These are difficult times. Most of us are sacrificing to protect ourselves, our families and our communities from COVID-19. Unfortunately, there are others who are using this crisis as cover to further their own exploitative agendas.

According to Associated Press reports, the oil and gas industry approached the Environmental Protection Agency, seeking easing of enforcement on environmental protection rules in recognition of the industry’s supposed virus-related staffing issues. But Trump’s EPA, run by a revolving door of former industry officials, went far beyond relaxing a few rules.

It suspended the issuance of fines and other penalties companies might incur for failure to report or monitor the release of toxic pollutants. In the words of former Barack Obama-era official Gina McCarthy, this latest gift to the fossil fuel industry is “an open license to pollute.”

Besides ensuring unhindered continuation of its polluting and climate-destroying emissions, the oil and gas industry has been busy on other fronts. While we’ve been self isolating, sanitizing and social distancing, the industry stealthily has approached Republican legislators in conservative states and enlisted them in criminalizing citizen protests against oil and gas operations, protests that inconveniently bring attention to how dirty and toxic oil and gas development is to our families’ health and future.

Within the span of a few days in mid-March, they were successful in passing felony anti-protest laws in Kentucky, South Dakota and West Virginia.

The industry, and the Trump administration, are using the current crisis, a crisis worsened by the president’s own inaction, to first designate oil and gas facilities “critical infrastructure” and to then use that designation to rationalize these free speech-chilling statutes.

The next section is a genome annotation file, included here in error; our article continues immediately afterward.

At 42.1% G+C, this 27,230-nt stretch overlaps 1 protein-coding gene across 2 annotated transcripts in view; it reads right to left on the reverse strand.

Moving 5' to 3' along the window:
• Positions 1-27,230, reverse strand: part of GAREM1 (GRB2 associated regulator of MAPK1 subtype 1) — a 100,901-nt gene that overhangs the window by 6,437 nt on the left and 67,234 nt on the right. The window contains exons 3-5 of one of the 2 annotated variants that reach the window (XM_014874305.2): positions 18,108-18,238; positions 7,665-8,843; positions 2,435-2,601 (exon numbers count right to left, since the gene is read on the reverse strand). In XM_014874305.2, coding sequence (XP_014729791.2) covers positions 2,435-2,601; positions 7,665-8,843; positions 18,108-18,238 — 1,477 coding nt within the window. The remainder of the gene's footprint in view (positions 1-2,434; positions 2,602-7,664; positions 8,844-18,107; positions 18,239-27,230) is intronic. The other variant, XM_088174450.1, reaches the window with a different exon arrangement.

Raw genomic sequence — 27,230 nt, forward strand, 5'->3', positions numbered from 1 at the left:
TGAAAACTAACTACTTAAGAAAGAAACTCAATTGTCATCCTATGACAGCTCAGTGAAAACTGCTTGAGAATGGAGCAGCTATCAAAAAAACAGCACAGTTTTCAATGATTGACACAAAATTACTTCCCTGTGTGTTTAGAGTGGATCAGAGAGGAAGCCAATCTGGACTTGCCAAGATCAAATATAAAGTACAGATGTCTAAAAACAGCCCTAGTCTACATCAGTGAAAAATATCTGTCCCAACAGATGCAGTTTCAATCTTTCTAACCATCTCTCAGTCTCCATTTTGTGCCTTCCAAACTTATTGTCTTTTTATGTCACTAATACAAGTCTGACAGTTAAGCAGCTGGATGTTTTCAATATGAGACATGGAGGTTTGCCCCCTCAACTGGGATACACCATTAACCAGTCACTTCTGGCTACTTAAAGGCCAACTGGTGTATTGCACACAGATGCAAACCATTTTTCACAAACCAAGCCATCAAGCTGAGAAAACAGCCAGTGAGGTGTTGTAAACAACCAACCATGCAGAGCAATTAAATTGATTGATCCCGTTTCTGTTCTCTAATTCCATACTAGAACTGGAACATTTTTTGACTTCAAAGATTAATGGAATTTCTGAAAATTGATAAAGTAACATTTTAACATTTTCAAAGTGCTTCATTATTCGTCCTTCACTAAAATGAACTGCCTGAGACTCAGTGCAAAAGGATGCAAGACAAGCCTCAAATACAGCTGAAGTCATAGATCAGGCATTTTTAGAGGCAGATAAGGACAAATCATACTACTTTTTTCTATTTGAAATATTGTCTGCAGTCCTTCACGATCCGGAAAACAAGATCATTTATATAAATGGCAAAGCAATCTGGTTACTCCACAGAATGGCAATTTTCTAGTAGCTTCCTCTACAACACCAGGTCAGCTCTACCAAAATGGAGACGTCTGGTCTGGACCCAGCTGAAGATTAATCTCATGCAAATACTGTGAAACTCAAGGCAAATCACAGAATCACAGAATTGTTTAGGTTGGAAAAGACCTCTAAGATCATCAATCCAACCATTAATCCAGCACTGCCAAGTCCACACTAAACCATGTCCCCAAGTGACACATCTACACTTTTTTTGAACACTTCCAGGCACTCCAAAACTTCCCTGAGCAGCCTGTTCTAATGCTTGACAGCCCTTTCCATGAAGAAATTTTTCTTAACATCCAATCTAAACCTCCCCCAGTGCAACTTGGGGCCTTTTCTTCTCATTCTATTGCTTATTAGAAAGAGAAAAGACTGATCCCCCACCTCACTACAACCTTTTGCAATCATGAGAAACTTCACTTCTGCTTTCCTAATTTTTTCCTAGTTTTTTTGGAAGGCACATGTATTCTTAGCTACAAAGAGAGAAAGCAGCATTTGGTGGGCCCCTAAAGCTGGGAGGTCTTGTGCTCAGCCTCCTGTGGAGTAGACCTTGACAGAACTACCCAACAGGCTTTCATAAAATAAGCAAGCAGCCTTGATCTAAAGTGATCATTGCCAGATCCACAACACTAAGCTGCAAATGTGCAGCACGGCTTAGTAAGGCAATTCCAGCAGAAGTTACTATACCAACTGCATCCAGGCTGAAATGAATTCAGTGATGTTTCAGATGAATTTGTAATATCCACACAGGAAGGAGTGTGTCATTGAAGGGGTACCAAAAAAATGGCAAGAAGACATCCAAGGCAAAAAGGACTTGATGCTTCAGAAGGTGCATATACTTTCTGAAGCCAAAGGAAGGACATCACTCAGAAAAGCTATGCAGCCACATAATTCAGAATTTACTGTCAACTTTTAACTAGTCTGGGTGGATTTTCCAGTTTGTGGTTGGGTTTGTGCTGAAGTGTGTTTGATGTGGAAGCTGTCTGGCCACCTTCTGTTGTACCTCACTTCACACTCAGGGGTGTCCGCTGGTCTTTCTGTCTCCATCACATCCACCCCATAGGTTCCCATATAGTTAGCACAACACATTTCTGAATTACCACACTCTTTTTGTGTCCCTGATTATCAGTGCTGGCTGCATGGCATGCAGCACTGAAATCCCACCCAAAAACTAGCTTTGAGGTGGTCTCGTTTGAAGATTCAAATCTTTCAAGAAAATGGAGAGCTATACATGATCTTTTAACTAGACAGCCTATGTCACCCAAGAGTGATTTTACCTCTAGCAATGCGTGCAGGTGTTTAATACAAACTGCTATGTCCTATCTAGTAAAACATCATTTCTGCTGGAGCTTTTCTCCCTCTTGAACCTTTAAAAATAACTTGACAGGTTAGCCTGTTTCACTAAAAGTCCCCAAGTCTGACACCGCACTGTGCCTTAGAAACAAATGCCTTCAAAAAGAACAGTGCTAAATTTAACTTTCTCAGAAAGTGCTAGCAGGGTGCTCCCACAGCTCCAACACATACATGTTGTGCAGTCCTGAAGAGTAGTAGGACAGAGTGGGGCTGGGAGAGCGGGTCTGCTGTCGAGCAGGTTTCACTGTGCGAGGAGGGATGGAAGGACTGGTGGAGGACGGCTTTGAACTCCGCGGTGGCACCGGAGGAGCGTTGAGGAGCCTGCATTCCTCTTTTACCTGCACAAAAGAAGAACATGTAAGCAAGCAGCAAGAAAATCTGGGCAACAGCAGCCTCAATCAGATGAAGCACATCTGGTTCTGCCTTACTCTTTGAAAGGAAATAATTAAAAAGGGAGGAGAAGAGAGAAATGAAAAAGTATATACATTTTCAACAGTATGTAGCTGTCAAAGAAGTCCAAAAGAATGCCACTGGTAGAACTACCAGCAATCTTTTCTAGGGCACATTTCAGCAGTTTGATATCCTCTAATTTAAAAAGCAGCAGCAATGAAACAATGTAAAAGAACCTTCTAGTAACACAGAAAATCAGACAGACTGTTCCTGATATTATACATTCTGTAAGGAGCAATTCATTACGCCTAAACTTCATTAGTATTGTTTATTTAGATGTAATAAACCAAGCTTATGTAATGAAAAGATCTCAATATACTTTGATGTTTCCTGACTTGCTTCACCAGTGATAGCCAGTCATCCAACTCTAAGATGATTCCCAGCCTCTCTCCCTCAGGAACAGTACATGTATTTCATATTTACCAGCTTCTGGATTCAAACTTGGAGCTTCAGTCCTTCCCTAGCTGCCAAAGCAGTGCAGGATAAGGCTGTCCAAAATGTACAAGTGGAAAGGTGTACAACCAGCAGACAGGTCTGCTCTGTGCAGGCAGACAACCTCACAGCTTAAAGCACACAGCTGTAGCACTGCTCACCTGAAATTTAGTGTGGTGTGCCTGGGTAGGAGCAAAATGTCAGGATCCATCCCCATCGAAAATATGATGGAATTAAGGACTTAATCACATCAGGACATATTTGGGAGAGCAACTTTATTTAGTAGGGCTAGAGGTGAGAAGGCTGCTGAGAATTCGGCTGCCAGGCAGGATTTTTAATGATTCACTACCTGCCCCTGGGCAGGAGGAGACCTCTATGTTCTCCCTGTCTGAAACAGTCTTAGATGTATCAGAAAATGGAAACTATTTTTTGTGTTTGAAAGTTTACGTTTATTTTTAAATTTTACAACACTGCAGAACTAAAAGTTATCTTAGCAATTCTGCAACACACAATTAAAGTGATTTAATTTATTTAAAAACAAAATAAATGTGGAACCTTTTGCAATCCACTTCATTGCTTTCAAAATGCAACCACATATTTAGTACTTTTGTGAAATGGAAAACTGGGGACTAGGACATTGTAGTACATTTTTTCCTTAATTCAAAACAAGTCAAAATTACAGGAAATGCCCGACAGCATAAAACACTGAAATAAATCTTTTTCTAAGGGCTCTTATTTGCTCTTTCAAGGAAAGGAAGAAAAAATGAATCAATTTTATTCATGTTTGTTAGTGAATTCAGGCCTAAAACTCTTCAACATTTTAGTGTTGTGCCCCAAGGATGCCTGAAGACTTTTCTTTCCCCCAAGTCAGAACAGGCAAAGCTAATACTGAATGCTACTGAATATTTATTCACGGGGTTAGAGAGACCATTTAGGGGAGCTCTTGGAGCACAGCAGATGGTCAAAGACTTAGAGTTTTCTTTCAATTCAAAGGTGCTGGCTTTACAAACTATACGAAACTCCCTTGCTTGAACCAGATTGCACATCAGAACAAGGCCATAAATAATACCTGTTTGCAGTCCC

By criminalizing any peaceable assembly that may be construed as “impairing” or “interrupting” operations and by making any perceived damage to property more than $1,000 a felony, the industry and its political cronies again have successfully sold out our constitutional rights for fossil fuels’ profits, pollution and domination of our democracy, all while our attention is focused elsewhere.

Why is this important now? Perhaps you agree that the industry should be given free rein at this vulnerable time. Well, here a few things to consider.

Fracking in northern Colorado is the primary driver of our ultra high levels of ozone. These levels, which exceed allowable federal standards, are both a primary driver of respiratory illnesses such as asthma and an immune system suppressant.

This makes those experiencing respiratory distress, particularly the elderly and the immuno-compromised, more susceptible to the severest effects of COVID-19.

There’s more. According to recent studies, Earth’s glaciers and permafrost, thawing as a result of continued fossil fuel production and use, confine multiple species of ancient bacteria and viruses, many of which could be released into our environment with potentially tragic results.

This thawing, according to one Tibetan glacier study’s authors, "will release glacial microbes and viruses that have been trapped and preserved for tens to hundreds of thousands of years." Not only ancient microbes, but relatively recent ones that we thought we had eradicated, such as smallpox, may be poised for release from the ice and permafrost.

One last consideration: COVID-19, along with other recent epidemic diseases such as SARS, Ebola and AIDS, are thought to be zoonotic in origin; that is, they transferred from animals to humans. In response to climate change, we are seeing more people in environmentally stressed locales shift to over-reliance on their local fauna resources for basic survival needs, increasing the chances for these inter-species transfers.

Meanwhile, oil and gas agents in Colorado and neighboring states haven’t been idle. They also heard the industry call to get moving on its schemes. The industry, fearing that laws such as Colorado’s Senate Bill 181 might lead to a surge in municipalities banning fracked “natural” gas in homes and buildings, is pushing for laws outlawing such bans.

A new law in Arizona prohibits cities from restricting energy “choices” and an initiative to do the same is in the works for the November ballot right here in Colorado. This is just one backstab of a planned multi-pronged industry assault on the health and future of Coloradans (and people everywhere) for the upcoming ballot and legislative sessions.

Manipulators and opportunists in our society always have taken advantage of difficult times to rationalize away our rights, health and futures, enlisting the morally compromised among officials and politicians in their efforts. But as President Dwight D. Eisenhower said: “The opportunist thinks of me and today. The statesman thinks of us and tomorrow.”

Harv Teitelbaum is a retired environmental science teacher who now works with such organizations as 350Colorado, the Sierra Club and Physicians for Social Responsibility.